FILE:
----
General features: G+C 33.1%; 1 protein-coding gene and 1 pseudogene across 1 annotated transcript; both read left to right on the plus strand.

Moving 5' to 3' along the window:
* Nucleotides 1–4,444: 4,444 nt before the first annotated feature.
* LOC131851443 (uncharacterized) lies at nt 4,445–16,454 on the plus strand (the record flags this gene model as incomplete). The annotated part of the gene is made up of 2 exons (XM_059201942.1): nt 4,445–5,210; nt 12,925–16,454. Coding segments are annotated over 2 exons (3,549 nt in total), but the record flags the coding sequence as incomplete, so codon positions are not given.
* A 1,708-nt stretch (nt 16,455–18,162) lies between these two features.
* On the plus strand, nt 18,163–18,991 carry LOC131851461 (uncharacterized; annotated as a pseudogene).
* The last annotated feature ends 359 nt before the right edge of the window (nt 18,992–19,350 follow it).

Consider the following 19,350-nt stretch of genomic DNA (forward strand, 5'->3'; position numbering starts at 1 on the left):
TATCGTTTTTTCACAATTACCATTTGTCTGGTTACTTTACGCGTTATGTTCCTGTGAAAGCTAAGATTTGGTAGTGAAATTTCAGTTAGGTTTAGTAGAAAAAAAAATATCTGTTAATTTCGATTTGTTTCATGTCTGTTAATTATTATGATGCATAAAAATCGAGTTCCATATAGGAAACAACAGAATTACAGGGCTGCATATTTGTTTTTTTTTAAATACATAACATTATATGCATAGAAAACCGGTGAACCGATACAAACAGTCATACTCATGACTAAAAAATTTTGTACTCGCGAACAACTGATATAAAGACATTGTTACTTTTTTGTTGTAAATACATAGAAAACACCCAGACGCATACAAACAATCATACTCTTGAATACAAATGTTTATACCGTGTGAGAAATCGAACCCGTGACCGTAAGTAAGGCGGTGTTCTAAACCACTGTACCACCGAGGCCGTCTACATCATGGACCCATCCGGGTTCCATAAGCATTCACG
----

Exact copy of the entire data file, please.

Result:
General features: G+C 33.1%; 1 protein-coding gene and 1 pseudogene across 1 annotated transcript; both read left to right on the plus strand.

Moving 5' to 3' along the window:
* Nucleotides 1–4,444: 4,444 nt before the first annotated feature.
* LOC131851443 (uncharacterized) lies at nt 4,445–16,454 on the plus strand (the record flags this gene model as incomplete). The annotated part of the gene is made up of 2 exons (XM_059201942.1): nt 4,445–5,210; nt 12,925–16,454. Coding segments are annotated over 2 exons (3,549 nt in total), but the record flags the coding sequence as incomplete, so codon positions are not given.
* A 1,708-nt stretch (nt 16,455–18,162) lies between these two features.
* On the plus strand, nt 18,163–18,991 carry LOC131851461 (uncharacterized; annotated as a pseudogene).
* The last annotated feature ends 359 nt before the right edge of the window (nt 18,992–19,350 follow it).

Consider the following 19,350-nt stretch of genomic DNA (forward strand, 5'->3'; position numbering starts at 1 on the left):
TATCGTTTTTTCACAATTACCATTTGTCTGGTTACTTTACGCGTTATGTTCCTGTGAAAGCTAAGATTTGGTAGTGAAATTTCAGTTAGGTTTAGTAGAAAAAAAAATATCTGTTAATTTCGATTTGTTTCATGTCTGTTAATTATTATGATGCATAAAAATCGAGTTCCATATAGGAAACAACAGAATTACAGGGCTGCATATTTGTTTTTTTTTAAATACATAACATTATATGCATAGAAAACCGGTGAACCGATACAAACAGTCATACTCATGACTAAAAAATTTTGTACTCGCGAACAACTGATATAAAGACATTGTTACTTTTTTGTTGTAAATACATAGAAAACACCCAGACGCATACAAACAATCATACTCTTGAATACAAATGTTTATACCGTGTGAGAAATCGAACCCGTGACCGTAAGTAAGGCGGTGTTCTAAACCACTGTACCACCGAGGCCGTCTACATCATGGACCCATCCGGGTTCCATAAGCATTCACG